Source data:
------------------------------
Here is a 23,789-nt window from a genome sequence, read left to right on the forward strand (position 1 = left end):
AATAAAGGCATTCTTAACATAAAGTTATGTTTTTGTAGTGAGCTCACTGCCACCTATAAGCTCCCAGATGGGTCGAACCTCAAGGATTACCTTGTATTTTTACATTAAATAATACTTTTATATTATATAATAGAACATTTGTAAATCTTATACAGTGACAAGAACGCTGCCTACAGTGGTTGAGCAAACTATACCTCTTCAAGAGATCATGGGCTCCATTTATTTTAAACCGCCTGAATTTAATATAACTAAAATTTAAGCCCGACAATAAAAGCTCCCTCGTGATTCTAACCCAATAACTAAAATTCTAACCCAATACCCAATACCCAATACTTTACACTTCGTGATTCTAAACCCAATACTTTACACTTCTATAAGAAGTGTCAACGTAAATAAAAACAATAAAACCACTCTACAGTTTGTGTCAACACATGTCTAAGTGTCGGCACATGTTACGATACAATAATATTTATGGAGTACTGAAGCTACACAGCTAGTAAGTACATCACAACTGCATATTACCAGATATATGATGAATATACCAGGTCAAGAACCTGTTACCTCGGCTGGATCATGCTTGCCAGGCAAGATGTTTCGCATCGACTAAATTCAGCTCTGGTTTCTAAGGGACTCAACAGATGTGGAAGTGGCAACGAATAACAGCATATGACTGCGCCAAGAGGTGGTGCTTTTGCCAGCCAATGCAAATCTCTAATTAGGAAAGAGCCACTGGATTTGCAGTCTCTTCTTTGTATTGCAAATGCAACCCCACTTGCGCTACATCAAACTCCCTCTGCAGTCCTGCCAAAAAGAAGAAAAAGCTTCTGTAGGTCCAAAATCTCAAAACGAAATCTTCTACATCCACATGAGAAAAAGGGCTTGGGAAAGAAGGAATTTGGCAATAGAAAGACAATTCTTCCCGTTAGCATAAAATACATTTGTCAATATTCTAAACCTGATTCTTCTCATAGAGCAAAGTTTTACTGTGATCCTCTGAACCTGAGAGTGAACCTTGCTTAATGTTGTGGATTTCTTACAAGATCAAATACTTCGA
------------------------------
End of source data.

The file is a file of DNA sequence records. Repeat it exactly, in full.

Here is a 23,789-nt window from a genome sequence, read left to right on the forward strand (position 1 = left end):
AATAAAGGCATTCTTAACATAAAGTTATGTTTTTGTAGTGAGCTCACTGCCACCTATAAGCTCCCAGATGGGTCGAACCTCAAGGATTACCTTGTATTTTTACATTAAATAATACTTTTATATTATATAATAGAACATTTGTAAATCTTATACAGTGACAAGAACGCTGCCTACAGTGGTTGAGCAAACTATACCTCTTCAAGAGATCATGGGCTCCATTTATTTTAAACCGCCTGAATTTAATATAACTAAAATTTAAGCCCGACAATAAAAGCTCCCTCGTGATTCTAACCCAATAACTAAAATTCTAACCCAATACCCAATACCCAATACTTTACACTTCGTGATTCTAAACCCAATACTTTACACTTCTATAAGAAGTGTCAACGTAAATAAAAACAATAAAACCACTCTACAGTTTGTGTCAACACATGTCTAAGTGTCGGCACATGTTACGATACAATAATATTTATGGAGTACTGAAGCTACACAGCTAGTAAGTACATCACAACTGCATATTACCAGATATATGATGAATATACCAGGTCAAGAACCTGTTACCTCGGCTGGATCATGCTTGCCAGGCAAGATGTTTCGCATCGACTAAATTCAGCTCTGGTTTCTAAGGGACTCAACAGATGTGGAAGTGGCAACGAATAACAGCATATGACTGCGCCAAGAGGTGGTGCTTTTGCCAGCCAATGCAAATCTCTAATTAGGAAAGAGCCACTGGATTTGCAGTCTCTTCTTTGTATTGCAAATGCAACCCCACTTGCGCTACATCAAACTCCCTCTGCAGTCCTGCCAAAAAGAAGAAAAAGCTTCTGTAGGTCCAAAATCTCAAAACGAAATCTTCTACATCCACATGAGAAAAAGGGCTTGGGAAAGAAGGAATTTGGCAATAGAAAGACAATTCTTCCCGTTAGCATAAAATACATTTGTCAATATTCTAAACCTGATTCTTCTCATAGAGCAAAGTTTTACTGTGATCCTCTGAACCTGAGAGTGAACCTTGCTTAATGTTGTGGATTTCTTACAAGATCAAATACTTCGA